MATT CRUMP @mattcrump
Matt Crump used to be a senior art director at the advertising agency GSD&M. Now, he’s a full-time candy minimalist.
“I never wanted to be stuck inside a cube again.”
It all started when Matt took a simple photo with his iPhone. The image, a row of seagulls perched on a rooftop, stirred him to experiment with a few of his favorite apps. The result of his tinkering – a memory-searing image of white birds set against a bright green sky – marked the beginning of candy minimalism, a photographic style that makes use of simplicity, contrast, and a striking color palette of electric pastels.
With the help of Instagram, Matt grew the concept and aesthetic of candy minimalism into a subgenre of sorts with more than 43,000 followers.
“I unlocked this whole world of color and I just started experimenting with that,” he recalls.
The size of his following led Matt to wonder if there might be a career for him beyond the one he’d spent a decade building in advertising – a life dedicated to creating things for clients rather than for himself, and one of working within parameters set forth by others instead of those only limited by his imagination. Cubicle life began to pale in comparison to the candy-colored world he was creating in his free time – a world that was clearly bringing a lot of joy to those who stumbled upon it.
“There was no natural light around at all,” Matt says of his office days. “When I’m outside… that’s when I’m happiest…. (after a certain point) I never wanted to be stuck inside a cube again.”
A cloud lifted, Matt says, when he finally quit his job and went out on his own. Commissioned projects soon began to appear, like one from Samsung, who came calling in advance of Coachella, asking Matt if they could send him to Indio to take photographs for them.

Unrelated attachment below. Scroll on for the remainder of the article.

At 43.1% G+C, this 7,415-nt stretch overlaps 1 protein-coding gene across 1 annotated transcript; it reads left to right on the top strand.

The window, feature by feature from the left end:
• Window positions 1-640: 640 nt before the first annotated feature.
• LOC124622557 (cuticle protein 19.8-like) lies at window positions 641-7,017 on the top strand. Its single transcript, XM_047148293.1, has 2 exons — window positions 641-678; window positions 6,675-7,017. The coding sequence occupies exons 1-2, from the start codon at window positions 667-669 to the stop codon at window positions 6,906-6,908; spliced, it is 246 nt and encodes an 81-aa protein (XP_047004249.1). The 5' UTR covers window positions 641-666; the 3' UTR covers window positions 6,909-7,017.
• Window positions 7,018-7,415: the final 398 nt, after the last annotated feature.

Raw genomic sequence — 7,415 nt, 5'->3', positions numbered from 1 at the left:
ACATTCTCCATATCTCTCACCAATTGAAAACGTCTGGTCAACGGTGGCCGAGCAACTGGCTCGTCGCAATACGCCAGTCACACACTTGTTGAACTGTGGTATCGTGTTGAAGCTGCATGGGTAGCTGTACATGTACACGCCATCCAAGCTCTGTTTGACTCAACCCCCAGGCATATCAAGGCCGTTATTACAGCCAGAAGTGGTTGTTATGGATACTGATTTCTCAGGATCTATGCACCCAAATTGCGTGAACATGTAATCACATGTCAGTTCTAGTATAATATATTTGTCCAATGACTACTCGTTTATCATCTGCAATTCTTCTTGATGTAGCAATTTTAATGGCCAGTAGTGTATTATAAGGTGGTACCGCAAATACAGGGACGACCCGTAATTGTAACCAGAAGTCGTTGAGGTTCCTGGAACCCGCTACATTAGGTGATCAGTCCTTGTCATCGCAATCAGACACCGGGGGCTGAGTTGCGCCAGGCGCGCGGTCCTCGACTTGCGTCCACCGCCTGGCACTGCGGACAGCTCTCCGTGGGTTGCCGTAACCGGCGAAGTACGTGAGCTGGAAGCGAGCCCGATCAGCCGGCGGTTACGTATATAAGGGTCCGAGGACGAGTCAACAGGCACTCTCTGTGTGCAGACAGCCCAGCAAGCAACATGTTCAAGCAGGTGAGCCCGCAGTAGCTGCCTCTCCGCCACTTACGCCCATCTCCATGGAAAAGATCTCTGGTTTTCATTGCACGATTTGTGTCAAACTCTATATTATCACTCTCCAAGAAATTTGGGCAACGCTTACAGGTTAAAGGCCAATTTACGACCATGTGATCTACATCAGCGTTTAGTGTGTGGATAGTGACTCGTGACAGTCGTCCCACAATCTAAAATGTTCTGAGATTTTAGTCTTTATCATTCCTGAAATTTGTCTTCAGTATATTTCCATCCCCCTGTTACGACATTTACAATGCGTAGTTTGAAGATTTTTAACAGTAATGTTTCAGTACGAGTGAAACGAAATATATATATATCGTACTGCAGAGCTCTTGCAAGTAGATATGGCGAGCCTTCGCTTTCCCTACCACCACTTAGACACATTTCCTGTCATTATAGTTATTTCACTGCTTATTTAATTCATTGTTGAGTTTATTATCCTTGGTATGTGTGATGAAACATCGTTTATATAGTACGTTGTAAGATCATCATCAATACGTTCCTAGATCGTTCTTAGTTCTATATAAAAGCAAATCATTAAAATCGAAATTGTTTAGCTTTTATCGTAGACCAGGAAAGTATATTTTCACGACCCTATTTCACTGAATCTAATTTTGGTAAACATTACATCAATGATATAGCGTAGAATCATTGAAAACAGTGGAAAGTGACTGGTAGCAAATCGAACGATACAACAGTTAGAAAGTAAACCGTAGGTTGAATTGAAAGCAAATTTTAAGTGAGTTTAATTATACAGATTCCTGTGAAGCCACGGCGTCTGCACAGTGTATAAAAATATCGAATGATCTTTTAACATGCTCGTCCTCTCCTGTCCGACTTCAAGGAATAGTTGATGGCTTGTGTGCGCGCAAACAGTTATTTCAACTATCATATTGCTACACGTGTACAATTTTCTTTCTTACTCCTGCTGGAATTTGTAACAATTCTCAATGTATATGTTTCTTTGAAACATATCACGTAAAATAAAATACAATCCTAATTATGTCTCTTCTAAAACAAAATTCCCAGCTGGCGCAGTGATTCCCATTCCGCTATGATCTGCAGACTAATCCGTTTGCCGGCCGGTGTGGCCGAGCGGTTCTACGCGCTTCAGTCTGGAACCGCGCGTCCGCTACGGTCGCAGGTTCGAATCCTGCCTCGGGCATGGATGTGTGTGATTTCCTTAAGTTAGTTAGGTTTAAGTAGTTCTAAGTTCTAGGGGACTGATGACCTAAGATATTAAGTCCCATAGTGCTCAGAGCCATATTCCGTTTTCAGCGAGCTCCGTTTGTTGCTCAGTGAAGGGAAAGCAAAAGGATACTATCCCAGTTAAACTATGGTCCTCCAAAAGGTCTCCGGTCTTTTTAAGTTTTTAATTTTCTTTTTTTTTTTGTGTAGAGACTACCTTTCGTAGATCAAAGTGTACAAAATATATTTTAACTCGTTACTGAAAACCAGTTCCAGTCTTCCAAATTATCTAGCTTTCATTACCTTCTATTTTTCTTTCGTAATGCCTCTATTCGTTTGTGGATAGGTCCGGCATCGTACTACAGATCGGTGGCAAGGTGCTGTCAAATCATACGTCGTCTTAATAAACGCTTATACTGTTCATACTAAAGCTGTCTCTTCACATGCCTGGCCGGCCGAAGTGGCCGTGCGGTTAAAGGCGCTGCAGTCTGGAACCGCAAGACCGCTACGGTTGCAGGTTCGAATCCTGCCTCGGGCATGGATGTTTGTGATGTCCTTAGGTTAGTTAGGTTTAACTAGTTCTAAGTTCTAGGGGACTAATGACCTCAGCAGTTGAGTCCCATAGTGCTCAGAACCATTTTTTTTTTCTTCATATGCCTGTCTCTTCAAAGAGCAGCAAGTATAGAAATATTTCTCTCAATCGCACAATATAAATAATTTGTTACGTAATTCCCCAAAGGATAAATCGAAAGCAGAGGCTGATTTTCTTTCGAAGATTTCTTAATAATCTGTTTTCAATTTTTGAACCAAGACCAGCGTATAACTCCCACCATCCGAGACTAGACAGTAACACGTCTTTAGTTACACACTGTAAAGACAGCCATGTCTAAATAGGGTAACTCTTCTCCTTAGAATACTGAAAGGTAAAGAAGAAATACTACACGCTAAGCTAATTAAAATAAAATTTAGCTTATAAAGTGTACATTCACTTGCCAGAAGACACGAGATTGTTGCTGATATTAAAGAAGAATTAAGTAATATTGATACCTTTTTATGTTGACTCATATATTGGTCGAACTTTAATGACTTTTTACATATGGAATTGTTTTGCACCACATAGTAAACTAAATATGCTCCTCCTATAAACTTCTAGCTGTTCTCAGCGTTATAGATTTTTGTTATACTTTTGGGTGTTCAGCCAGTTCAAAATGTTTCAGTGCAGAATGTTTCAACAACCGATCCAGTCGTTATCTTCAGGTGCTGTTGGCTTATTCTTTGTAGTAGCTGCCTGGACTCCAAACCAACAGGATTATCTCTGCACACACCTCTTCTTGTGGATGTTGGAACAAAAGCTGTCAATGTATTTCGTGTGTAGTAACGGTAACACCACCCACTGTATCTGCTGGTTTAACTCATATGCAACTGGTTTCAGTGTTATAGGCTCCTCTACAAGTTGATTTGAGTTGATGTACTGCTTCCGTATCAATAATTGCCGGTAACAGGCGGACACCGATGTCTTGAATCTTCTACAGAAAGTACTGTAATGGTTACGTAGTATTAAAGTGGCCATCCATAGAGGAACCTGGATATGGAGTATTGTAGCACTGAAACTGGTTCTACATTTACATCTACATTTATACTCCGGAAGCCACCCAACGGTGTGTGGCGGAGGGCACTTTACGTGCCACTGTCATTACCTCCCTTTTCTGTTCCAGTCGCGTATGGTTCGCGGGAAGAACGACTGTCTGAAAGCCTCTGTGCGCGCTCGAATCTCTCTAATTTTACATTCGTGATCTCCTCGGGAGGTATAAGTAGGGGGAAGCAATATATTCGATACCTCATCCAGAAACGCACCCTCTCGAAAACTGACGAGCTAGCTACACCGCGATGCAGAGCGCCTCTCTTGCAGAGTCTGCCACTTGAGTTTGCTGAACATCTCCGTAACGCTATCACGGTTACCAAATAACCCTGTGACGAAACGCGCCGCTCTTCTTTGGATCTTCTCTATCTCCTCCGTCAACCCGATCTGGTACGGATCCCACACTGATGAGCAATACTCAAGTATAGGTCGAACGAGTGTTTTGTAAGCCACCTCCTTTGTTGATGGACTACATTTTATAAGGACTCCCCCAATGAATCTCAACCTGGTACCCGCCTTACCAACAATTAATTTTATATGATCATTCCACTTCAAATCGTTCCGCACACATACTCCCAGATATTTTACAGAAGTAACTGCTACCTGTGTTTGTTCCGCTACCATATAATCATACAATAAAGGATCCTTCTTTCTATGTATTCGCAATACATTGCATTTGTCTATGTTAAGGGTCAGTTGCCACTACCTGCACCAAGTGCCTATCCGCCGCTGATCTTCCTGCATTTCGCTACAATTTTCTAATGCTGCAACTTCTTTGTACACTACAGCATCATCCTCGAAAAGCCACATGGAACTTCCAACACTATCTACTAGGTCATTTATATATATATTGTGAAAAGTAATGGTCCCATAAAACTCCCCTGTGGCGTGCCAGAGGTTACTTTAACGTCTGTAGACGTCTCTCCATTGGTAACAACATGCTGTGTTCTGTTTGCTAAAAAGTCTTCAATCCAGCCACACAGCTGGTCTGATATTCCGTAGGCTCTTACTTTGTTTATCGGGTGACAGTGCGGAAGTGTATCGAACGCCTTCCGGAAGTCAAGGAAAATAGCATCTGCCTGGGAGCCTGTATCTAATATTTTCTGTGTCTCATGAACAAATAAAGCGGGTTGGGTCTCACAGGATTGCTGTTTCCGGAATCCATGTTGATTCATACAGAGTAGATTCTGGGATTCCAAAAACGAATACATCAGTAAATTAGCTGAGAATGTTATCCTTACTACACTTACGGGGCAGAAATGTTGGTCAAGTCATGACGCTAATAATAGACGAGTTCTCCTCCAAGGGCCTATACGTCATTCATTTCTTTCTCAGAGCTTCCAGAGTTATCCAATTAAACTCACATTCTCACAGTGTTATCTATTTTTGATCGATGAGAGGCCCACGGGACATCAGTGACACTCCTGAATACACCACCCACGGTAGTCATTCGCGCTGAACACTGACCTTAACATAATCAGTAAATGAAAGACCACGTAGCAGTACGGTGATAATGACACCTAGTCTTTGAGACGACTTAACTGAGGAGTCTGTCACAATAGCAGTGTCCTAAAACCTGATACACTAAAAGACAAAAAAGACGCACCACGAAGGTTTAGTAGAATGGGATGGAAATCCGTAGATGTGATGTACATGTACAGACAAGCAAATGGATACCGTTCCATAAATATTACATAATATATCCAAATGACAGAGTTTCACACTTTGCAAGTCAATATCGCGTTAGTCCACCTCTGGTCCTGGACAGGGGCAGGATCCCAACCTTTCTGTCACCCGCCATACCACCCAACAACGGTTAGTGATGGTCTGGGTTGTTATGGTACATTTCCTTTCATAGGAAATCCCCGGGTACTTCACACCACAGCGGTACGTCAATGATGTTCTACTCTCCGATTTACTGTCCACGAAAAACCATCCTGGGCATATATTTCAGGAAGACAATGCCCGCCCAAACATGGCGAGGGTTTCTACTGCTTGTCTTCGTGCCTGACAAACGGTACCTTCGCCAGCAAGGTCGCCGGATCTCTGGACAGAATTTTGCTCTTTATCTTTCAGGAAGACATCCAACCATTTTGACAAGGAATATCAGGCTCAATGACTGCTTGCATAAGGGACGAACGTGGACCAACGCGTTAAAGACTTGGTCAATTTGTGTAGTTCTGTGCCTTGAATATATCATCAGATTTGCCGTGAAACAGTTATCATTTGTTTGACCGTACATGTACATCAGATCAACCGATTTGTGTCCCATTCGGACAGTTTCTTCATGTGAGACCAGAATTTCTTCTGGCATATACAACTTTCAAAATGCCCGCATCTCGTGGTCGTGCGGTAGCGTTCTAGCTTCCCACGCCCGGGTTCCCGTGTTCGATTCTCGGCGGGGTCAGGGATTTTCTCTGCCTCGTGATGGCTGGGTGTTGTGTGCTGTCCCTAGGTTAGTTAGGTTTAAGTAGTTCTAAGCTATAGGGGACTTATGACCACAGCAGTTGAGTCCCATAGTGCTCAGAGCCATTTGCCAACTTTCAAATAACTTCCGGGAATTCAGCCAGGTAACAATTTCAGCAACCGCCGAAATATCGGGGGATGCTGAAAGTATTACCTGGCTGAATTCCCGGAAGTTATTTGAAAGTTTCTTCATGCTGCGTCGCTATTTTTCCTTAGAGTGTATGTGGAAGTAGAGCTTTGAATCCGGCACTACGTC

“I’m able to see things completely differently now. I’m able to focus on projects more intensely than when I was working,” he says.
As a result of his departure into self-directed art, he’s managed to carve out that sensation for himself in life that so many others crave: he finally feels free.
“Stress is the number one thing that interferes with people’s creativity.”
“I’m not stressed out (anymore), and being stress-free is very conducive to being creative,” Matt says. “Stress is the number one thing that interferes with people’s creativity.”
The stress that had built up over years of agency work led to an awakening and a subsequent shift in the direction of his career – one that some around him saw, at first, as abrupt. “People were asking if I was okay, if I was having some sort of breakdown,” he recalls, “and I said no, this is my passion now.” Once they realized the level of dedication he’d committed to his photography and the movement surrounding it, their perceptions changed: “They were actually happy for me,” he says.
About a year ago, Matt created the #candyminimal hashtag. Since then, he and a following of candy minimalists inspired by his work have posted over 13,000 photos to Instagram using the signature style. To keep his own work visible, Matt runs two accounts: @MattCrump, where he showcases his own work, and @CandyMinimal, where he features the best contributions by aspiring photographers who are expressing themselves in a similar fashion, taking a cue from his original work and tagging it with #candyminimal in the hopes that Matt will see it and share it with his followers.
“I feature those artists so everyone is in the know of the new candy minimalists on the block,” he says.
Matt hosts challenges on the @CandyMinimal account, too, like a recent one for which he asked his followers to take photos of street signs or architecture.
“There are a lot of different candy minimalists out there; it’s a totally open concept that I want everyone to try,” he explains. “It’s not just my thing even though I put a name to it. I want other people to experiment, too.”
True to genuine creative form, Matt places emphasis on using his talent — and the platform he’s created from it — to help others grow creatively as well. Empowering his fans by sharing his tips instead of keeping them for himself, he’s helping thousands of people find ways to get out of the cubicles in their own lives, both literal and metaphorical, and view the world through a fresh, not to mention colorful, lens.
Writing by: Brooke Blanton